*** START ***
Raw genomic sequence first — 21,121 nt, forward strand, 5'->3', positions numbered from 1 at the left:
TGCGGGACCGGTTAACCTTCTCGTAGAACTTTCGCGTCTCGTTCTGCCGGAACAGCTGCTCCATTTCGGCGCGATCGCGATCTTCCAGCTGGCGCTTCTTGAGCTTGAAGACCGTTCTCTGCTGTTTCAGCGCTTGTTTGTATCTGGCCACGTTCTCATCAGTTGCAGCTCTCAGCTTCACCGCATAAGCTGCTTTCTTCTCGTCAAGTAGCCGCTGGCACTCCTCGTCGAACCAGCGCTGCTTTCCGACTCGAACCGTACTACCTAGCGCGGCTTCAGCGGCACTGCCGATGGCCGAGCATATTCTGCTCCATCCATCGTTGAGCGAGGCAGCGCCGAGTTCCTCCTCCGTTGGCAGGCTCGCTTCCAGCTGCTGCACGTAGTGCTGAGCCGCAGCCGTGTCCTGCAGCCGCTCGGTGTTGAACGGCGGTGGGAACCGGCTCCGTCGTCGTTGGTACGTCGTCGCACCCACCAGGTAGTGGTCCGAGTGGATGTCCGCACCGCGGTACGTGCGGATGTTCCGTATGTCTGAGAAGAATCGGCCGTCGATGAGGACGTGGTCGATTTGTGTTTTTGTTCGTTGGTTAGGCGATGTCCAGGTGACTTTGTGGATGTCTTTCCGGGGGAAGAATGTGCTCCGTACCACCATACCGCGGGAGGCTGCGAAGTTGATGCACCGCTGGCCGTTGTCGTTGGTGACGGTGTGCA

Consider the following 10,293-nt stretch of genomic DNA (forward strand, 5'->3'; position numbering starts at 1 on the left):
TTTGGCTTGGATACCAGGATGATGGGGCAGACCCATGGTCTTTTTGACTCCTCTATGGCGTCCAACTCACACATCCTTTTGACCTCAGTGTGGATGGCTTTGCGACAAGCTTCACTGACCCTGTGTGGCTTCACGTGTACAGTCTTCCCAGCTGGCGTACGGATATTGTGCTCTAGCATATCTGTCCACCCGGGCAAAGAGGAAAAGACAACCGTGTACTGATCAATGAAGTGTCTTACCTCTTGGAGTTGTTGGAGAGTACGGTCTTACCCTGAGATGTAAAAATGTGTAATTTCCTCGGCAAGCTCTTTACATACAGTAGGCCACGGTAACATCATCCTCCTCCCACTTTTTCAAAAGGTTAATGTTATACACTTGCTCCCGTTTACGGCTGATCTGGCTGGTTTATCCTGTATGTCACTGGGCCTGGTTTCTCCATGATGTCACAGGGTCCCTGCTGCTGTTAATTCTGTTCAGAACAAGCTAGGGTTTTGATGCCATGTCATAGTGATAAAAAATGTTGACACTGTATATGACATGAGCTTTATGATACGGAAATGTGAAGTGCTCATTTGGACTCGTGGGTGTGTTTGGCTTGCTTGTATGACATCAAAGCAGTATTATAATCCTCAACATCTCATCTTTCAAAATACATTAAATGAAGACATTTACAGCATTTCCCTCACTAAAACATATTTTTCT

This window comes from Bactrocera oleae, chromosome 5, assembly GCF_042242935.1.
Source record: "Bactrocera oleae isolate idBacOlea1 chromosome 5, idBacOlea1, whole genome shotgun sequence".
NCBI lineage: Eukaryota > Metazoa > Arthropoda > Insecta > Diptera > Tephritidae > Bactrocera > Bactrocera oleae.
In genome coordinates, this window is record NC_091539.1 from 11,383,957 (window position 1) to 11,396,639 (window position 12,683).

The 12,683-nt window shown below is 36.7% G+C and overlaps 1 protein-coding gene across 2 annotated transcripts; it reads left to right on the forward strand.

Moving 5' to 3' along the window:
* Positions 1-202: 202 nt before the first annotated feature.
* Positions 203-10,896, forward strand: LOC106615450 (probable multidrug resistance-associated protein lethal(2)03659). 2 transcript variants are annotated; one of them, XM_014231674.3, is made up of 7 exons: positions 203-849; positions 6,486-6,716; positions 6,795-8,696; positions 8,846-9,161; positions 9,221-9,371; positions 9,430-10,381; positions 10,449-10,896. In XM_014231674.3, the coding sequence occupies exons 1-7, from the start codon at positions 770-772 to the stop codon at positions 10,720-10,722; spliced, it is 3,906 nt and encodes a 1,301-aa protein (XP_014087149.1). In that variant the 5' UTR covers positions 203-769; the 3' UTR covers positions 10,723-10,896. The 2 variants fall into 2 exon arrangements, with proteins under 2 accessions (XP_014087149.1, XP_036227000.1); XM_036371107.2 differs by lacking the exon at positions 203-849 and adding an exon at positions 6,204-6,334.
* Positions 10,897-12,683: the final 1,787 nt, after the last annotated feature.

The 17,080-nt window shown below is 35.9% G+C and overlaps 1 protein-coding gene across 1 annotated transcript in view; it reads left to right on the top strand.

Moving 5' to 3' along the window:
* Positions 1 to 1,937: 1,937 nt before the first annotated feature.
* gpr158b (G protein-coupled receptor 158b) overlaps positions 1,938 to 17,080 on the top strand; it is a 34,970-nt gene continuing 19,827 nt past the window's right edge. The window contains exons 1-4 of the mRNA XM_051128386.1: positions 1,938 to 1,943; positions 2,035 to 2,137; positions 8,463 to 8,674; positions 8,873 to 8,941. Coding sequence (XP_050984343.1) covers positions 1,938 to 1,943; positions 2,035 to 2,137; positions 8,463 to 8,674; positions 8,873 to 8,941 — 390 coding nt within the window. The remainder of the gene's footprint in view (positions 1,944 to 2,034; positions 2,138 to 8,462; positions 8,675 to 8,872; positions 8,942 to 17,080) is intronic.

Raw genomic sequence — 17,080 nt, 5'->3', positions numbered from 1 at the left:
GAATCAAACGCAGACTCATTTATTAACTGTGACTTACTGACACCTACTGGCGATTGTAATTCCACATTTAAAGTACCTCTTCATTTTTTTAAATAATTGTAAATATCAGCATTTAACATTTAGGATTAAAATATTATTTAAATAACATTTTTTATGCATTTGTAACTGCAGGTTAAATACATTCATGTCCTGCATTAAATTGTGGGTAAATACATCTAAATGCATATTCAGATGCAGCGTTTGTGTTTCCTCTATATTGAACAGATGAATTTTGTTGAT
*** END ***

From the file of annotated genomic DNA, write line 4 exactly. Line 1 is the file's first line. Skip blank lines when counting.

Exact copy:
TTTGGCTTGGATACCAGGATGATGGGGCAGACCCATGGTCTTTTTGACTCCTCTATGGCGTCCAACTCACACATCCTTTTGACCTCAGTGTGGATGGCTTTGCGACAAGCTTCACTGACCCTGTGTGGCTTCACGTGTACAGTCTTCCCAGCTGGCGTACGGATATTGTGCTCTAGCATATCTGTCCACCCGGGCAAAGAGGAAAAGACAACCGTGTACTGATCAATGAAGTGTCTTACCTCTTGGAGTTGTTGGAGAGTACGGTCTTACCCTGAGATGTAAAAATGTGTAATTTCCTCGGCAAGCTCTTTACATACAGTAGGCCACGGTAACATCATCCTCCTCCCACTTTTTCAAAAGGTTAATGTTATACACTTGCTCCCGTTTACGGCTGATCTGGCTGGTTTATCCTGTATGTCACTGGGCCTGGTTTCTCCATGATGTCACAGGGTCCCTGCTGCTGTTAATTCTGTTCAGAACAAGCTAGGGTTTTGATGCCATGTCATAGTGATAAAAAATGTTGACACTGTATATGACATGAGCTTTATGATACGGAAATGTGAAGTGCTCATTTGGACTCGTGGGTGTGTTTGGCTTGCTTGTATGACATCAAAGCAGTATTATAATCCTCAACATCTCATCTTTCAAAATACATTAAATGAAGACATTTACAGCATTTCCCTCACTAAAACATATTTTTCT